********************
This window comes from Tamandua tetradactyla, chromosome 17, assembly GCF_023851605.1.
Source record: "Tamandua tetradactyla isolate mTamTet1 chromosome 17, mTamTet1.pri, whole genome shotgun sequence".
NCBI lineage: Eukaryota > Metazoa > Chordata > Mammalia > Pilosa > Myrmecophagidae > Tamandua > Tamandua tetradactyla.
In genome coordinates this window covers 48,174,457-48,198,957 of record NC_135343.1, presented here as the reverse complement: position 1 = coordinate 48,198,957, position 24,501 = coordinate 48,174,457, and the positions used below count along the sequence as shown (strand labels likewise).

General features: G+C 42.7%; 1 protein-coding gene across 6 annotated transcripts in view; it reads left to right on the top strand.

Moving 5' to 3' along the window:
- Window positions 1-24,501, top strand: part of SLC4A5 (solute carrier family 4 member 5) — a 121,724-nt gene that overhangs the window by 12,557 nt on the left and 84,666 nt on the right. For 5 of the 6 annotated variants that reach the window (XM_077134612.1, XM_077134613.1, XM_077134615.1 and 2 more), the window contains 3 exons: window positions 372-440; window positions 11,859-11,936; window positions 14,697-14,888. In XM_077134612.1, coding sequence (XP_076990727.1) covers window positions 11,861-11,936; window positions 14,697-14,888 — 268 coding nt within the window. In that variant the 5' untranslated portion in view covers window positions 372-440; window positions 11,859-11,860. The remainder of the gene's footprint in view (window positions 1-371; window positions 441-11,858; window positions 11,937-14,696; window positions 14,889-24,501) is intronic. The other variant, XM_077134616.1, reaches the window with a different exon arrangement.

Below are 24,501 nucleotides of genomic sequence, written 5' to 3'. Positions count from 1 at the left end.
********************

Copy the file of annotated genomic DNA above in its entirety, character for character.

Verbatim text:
This window comes from Tamandua tetradactyla, chromosome 17, assembly GCF_023851605.1.
Source record: "Tamandua tetradactyla isolate mTamTet1 chromosome 17, mTamTet1.pri, whole genome shotgun sequence".
NCBI lineage: Eukaryota > Metazoa > Chordata > Mammalia > Pilosa > Myrmecophagidae > Tamandua > Tamandua tetradactyla.
In genome coordinates this window covers 48,174,457-48,198,957 of record NC_135343.1, presented here as the reverse complement: position 1 = coordinate 48,198,957, position 24,501 = coordinate 48,174,457, and the positions used below count along the sequence as shown (strand labels likewise).

General features: G+C 42.7%; 1 protein-coding gene across 6 annotated transcripts in view; it reads left to right on the top strand.

Moving 5' to 3' along the window:
- Window positions 1-24,501, top strand: part of SLC4A5 (solute carrier family 4 member 5) — a 121,724-nt gene that overhangs the window by 12,557 nt on the left and 84,666 nt on the right. For 5 of the 6 annotated variants that reach the window (XM_077134612.1, XM_077134613.1, XM_077134615.1 and 2 more), the window contains 3 exons: window positions 372-440; window positions 11,859-11,936; window positions 14,697-14,888. In XM_077134612.1, coding sequence (XP_076990727.1) covers window positions 11,861-11,936; window positions 14,697-14,888 — 268 coding nt within the window. In that variant the 5' untranslated portion in view covers window positions 372-440; window positions 11,859-11,860. The remainder of the gene's footprint in view (window positions 1-371; window positions 441-11,858; window positions 11,937-14,696; window positions 14,889-24,501) is intronic. The other variant, XM_077134616.1, reaches the window with a different exon arrangement.

Below are 24,501 nucleotides of genomic sequence, written 5' to 3'. Positions count from 1 at the left end.